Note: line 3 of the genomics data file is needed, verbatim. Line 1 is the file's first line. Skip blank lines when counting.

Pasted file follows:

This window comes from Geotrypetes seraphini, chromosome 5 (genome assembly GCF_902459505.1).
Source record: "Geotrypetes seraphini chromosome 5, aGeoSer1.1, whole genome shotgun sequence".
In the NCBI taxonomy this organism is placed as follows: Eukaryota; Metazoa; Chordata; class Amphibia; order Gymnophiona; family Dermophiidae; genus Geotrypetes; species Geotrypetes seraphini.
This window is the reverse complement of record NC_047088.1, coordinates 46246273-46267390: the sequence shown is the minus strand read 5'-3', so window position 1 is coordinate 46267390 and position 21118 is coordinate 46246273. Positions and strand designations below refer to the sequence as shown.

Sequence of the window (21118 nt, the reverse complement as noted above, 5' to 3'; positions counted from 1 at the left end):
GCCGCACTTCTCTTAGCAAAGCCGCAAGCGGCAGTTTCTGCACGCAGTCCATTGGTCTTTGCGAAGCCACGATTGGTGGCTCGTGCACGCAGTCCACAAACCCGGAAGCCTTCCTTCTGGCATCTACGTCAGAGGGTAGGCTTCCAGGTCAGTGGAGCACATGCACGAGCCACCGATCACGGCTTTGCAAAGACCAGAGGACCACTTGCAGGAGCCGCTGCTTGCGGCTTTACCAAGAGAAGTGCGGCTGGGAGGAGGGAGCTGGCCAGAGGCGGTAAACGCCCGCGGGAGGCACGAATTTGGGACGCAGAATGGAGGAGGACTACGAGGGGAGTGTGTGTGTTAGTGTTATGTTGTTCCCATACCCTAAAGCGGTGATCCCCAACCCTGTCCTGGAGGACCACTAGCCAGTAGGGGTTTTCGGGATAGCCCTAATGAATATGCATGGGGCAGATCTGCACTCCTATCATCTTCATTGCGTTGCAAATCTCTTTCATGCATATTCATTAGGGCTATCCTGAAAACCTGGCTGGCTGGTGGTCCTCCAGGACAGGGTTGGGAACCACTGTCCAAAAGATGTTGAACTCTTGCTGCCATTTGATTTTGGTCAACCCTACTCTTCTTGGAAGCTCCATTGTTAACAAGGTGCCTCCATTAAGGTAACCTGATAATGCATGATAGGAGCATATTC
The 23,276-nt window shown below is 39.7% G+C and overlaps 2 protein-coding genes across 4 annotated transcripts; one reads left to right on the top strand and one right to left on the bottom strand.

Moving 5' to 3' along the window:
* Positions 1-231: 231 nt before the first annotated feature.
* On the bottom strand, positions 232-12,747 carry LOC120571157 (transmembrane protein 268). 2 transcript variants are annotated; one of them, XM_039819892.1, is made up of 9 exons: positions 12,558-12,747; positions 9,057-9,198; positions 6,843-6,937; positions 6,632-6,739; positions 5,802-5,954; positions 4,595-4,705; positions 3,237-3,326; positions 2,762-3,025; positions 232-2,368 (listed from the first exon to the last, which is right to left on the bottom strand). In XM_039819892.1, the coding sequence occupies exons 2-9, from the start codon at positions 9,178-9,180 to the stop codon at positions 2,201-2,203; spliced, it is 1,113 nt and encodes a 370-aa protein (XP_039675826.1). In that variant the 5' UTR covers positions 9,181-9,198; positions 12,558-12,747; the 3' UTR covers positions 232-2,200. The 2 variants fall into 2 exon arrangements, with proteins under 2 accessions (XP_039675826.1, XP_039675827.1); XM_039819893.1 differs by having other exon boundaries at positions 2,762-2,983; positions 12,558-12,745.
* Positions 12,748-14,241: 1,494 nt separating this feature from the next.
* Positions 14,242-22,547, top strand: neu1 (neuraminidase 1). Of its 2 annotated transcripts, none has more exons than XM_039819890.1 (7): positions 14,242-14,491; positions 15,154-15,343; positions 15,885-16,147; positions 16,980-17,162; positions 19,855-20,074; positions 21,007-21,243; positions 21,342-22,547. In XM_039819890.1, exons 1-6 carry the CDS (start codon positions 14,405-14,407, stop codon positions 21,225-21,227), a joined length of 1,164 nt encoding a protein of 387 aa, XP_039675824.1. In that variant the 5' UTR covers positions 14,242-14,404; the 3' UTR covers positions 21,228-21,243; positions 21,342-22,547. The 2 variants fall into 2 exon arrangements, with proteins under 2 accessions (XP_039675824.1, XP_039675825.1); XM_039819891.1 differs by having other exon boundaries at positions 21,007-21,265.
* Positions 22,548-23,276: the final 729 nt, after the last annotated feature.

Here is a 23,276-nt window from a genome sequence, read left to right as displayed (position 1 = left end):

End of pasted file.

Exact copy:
In the NCBI taxonomy this organism is placed as follows: Eukaryota; Metazoa; Chordata; class Amphibia; order Gymnophiona; family Dermophiidae; genus Geotrypetes; species Geotrypetes seraphini.